Where do you buy your certificates for xojo web app

Hi folks,
I was wondering where do you buy your global ssl certificates to install on your indoor xojo web app ?

I get my certificates for free from LetsEncrypt. I even built an app that helps you do that :wink:

For TPLM-as-a-Service, I have a customer supporting extremely old systems, so I do have a purchased certificate on that domain. I got the certificate from my registrar, Dynadot. They offer single domain for $16.99 and wildcard domain for $80.

You can use my referral code for a $5 account credit if you like.

Follow this referral link to create a free account and use your $5 account credit towards your first purchase.

NOTE: The above link should include the referral code already, but if not, you can enter the following code when you create your account: 7fy7G9Q7D8Zx8e

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thanks Tim.
the xojo web app is on a mac, so I can’t use lifeboat …

on dynabot, they ask me for a CSR, how to get it on a mac with no web server but only a xojo web app on it ?

is it using openssl on a mac terminal ?


Keychain app has a menu entry to create a CSR.


IF I finally succeed in getting a certificate from letsencrypt …,
where is the renewed certificate stored ? in the keychain ?
how can I renew it in the xojo app folder so that it’s always live and valid ?

That depends on how you got the certificate. If you used certbot, it should have told you where the certificate was stored. With a quick search it looks like /etc/letsencrypt/live/{domain} on Mac.

I found these instructions quickly searching for how to use certbot on Mac: MacOS & LetsEncrypt & Certbot - Tharakesh Pulikonda - Medium

If you used some other method, you’ll have to look into how that method stored the certificate.

Update: One method for renewal support with certbot is to use a symlink to point to the actual certificate so that you don’t have to move it, and then to renew it using certbot renew. If you’re placing the certificate next to the Xojo Web app there is more to it, but I don’t have those steps because I use nginx to handle SSL. Anthony had documentation on that process + certbot some time ago, but I haven’t been able to find it in Google.


calling @Anthony_G_Cyphers to the rescue …

Use LetsEncrypt as @Tim_Parnell said. Here’s a guide for getting SSL working on Xojo Web apps that aren’t behind Apache or nginx using an LE certificate for Linux. The steps for doing it on macOS are largely the same. Install certbot, generate the certificate, cat the files to the app directory with the correct name, setup automatic renewal.


Thanks Anthony !
do I have to quit and relaunch the xojo web app at each certificate renewal ?

Yes, otherwise the app will not serve the updated certificate. I setup my renewal commands to stop the service, attempt to renew and update the certificate, then restart the service each month at off-peak times. LE will only let you renew something like 30 days in advance.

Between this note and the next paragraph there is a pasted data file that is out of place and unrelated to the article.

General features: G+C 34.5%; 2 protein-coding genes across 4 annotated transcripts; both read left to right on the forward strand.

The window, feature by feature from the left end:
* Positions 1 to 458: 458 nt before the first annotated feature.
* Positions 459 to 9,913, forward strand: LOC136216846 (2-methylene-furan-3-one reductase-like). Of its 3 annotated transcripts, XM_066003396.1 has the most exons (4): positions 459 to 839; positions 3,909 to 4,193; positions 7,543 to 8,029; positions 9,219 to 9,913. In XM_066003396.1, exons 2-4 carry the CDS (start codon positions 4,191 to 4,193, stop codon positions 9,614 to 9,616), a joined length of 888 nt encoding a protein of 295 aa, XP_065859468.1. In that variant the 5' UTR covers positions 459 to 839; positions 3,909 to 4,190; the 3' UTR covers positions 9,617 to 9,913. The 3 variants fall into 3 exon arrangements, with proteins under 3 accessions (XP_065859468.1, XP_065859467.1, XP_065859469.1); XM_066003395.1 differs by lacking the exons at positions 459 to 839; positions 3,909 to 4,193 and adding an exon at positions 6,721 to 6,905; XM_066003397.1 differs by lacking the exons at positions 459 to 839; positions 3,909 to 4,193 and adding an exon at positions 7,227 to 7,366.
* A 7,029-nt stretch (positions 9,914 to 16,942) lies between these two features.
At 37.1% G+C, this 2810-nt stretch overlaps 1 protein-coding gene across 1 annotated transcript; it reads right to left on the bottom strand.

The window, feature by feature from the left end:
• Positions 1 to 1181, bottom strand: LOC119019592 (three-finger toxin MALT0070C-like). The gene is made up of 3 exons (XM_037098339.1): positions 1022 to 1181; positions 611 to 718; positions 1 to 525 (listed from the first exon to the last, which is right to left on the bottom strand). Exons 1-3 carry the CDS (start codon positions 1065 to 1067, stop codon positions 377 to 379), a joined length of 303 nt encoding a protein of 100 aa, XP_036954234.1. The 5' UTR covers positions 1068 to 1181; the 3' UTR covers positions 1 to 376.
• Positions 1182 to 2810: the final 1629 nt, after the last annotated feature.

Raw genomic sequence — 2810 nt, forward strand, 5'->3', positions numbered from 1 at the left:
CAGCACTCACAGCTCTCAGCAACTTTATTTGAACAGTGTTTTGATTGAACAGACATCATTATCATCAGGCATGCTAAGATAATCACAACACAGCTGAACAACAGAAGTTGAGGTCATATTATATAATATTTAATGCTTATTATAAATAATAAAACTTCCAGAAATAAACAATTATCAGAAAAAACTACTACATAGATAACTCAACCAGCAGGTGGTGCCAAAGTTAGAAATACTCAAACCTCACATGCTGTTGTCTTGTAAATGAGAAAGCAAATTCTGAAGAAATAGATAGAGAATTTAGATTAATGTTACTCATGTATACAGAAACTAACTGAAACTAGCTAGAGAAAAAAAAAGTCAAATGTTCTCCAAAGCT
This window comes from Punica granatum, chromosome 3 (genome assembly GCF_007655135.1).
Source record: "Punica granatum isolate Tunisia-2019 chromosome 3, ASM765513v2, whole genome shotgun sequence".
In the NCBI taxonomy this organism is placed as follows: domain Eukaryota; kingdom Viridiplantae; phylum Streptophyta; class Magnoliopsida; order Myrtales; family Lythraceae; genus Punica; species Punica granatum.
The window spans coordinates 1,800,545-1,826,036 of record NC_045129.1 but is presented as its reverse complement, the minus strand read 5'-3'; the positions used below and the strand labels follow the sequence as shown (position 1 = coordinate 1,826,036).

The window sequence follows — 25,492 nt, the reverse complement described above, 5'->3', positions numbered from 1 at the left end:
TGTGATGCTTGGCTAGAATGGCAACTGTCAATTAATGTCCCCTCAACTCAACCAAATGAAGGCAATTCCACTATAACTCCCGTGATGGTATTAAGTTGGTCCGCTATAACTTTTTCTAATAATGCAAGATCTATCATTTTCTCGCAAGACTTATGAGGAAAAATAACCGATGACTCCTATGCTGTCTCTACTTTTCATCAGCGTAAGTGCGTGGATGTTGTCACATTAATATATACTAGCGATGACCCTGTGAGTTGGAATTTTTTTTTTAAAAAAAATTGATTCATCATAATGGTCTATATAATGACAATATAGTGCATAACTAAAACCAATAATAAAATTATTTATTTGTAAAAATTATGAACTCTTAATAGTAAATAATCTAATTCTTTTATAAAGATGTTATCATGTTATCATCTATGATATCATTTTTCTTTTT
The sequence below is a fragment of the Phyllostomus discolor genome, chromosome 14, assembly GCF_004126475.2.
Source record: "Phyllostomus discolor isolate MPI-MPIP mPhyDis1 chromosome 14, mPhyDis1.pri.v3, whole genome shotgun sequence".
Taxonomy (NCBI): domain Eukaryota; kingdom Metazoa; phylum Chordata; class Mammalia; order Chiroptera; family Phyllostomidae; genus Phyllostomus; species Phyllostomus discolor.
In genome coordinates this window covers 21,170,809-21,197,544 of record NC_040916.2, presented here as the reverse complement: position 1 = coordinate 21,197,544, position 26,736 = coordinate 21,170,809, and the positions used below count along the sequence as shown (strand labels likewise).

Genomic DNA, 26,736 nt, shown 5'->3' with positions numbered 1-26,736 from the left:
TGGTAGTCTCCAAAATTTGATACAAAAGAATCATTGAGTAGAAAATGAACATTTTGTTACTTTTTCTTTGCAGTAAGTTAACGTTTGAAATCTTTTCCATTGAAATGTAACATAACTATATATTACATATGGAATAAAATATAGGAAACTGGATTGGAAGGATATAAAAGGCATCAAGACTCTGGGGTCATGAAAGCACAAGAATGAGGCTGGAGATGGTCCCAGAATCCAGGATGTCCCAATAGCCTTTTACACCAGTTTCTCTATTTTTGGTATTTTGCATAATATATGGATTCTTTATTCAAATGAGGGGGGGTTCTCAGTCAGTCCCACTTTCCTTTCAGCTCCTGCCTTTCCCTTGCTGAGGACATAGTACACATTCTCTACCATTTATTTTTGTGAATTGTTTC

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and if I buy a paid certificate, it will be valid for one year, so only have to quit the xojo app once a year ?

Sounds about right. Whatever the renewal period is. I haven’t gone that route, so I can’t offer much there, but I’d rather have a free certificate with periodic automated downtime of a few seconds if running standalone.

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when certbot asks me for the domain name,
should I answer “mydomain.com”, or “sales.mydomain.com” ?
as I like to call my xojo web app using https://sales.mydomain.com

There’s much more involvement for wildcard certs with LE (if I remember correctly). Use the specific subdomain.domain.com for your app.

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Not if you put a front-end load balancer such as nginx or haproxy in front of the web app. Then you can let it perform the SSL termination and your app just gets it forwarded to you without SSL/TLS. You can then also use forwarding rules to allow the request to come in on whatever port (including 443) and forward to your app on whatever port you choose. You can then use the same certificate to terminate at the (sub)domain of your choosing, and put multiple copies of the web app or different web apps on different ports by rules that load balance or route things different based on the URL paths or whatever. So sales.mydomain.com can be a generic termination to where you host this, then you can use rules to route to different web apps based on URL path components or other factors. This also means the user does not need to specify a port in their connection if you are listening on port 443 and forwarding to the port of your choosing in the web app.


Douglas, thanks for this recommendation. I can confirm that this approach works well. It was a little tricky in the beginning, but it has now become part of our standard deployment methodology. We let haproxy handle the SSL certificates from Let’s Encrypt, and that spares the Xojo Web Apps from having to worry about them.

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so I succeded in downloading a certificate from let’s encrypt,
I used “sales.mydomain.com” when certbot asked me for the domain name
it downloaded the certificates into the etc/letsencrypt/live/mydomain folder it created
I had to cat the cert.pem and the privatekey.pem into the myxojowebapp.crt
and the xojo app is now considered as secure by the browsers.

I still have to figure out how to cat the cert files automatically each 3 months…
you need to be root to open the letsencrypt folder with the keys…
may be I will investigate this load balancer thing…
thanks everyone.

why not create crontab -e job?

I know how to make a cron job, it’s just the script of the job that bothers me !
but I will investigate this, I have 3 months to get it right…

At the bottom of the page I provided earlier.

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